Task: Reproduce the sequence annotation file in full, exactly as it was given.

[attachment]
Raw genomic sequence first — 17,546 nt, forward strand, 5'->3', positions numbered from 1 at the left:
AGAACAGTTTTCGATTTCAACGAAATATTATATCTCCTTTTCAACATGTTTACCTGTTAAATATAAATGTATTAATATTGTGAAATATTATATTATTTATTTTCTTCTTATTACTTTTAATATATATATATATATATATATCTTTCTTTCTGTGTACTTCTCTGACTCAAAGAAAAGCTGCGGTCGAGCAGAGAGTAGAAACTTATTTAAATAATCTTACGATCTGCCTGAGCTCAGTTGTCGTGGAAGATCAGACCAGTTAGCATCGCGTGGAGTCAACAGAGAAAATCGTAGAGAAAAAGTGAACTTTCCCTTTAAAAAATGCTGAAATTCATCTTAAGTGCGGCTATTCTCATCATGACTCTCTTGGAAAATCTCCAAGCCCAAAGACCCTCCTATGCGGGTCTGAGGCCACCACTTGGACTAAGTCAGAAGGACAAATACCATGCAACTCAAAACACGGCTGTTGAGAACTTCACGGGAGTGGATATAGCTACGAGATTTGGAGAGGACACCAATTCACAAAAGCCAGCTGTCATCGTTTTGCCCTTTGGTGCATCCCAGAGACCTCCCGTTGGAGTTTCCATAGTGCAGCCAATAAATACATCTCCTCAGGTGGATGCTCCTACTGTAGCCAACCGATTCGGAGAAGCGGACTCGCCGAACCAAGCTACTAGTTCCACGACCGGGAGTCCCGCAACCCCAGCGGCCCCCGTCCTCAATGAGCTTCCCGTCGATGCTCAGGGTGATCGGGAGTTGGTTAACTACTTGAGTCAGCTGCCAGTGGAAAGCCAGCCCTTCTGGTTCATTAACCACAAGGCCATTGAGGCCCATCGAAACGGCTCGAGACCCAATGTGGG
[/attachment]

Raw genomic sequence first — 17,546 nt, forward strand, 5'->3', positions numbered from 1 at the left:
AGAACAGTTTTCGATTTCAACGAAATATTATATCTCCTTTTCAACATGTTTACCTGTTAAATATAAATGTATTAATATTGTGAAATATTATATTATTTATTTTCTTCTTATTACTTTTAATATATATATATATATATATATCTTTCTTTCTGTGTACTTCTCTGACTCAAAGAAAAGCTGCGGTCGAGCAGAGAGTAGAAACTTATTTAAATAATCTTACGATCTGCCTGAGCTCAGTTGTCGTGGAAGATCAGACCAGTTAGCATCGCGTGGAGTCAACAGAGAAAATCGTAGAGAAAAAGTGAACTTTCCCTTTAAAAAATGCTGAAATTCATCTTAAGTGCGGCTATTCTCATCATGACTCTCTTGGAAAATCTCCAAGCCCAAAGACCCTCCTATGCGGGTCTGAGGCCACCACTTGGACTAAGTCAGAAGGACAAATACCATGCAACTCAAAACACGGCTGTTGAGAACTTCACGGGAGTGGATATAGCTACGAGATTTGGAGAGGACACCAATTCACAAAAGCCAGCTGTCATCGTTTTGCCCTTTGGTGCATCCCAGAGACCTCCCGTTGGAGTTTCCATAGTGCAGCCAATAAATACATCTCCTCAGGTGGATGCTCCTACTGTAGCCAACCGATTCGGAGAAGCGGACTCGCCGAACCAAGCTACTAGTTCCACGACCGGGAGTCCCGCAACCCCAGCGGCCCCCGTCCTCAATGAGCTTCCCGTCGATGCTCAGGGTGATCGGGAGTTGGTTAACTACTTGAGTCAGCTGCCAGTGGAAAGCCAGCCCTTCTGGTTCATTAACCACAAGGCCATTGAGGCCCATCGAAACGGCTCGAGACCCAATGTGGG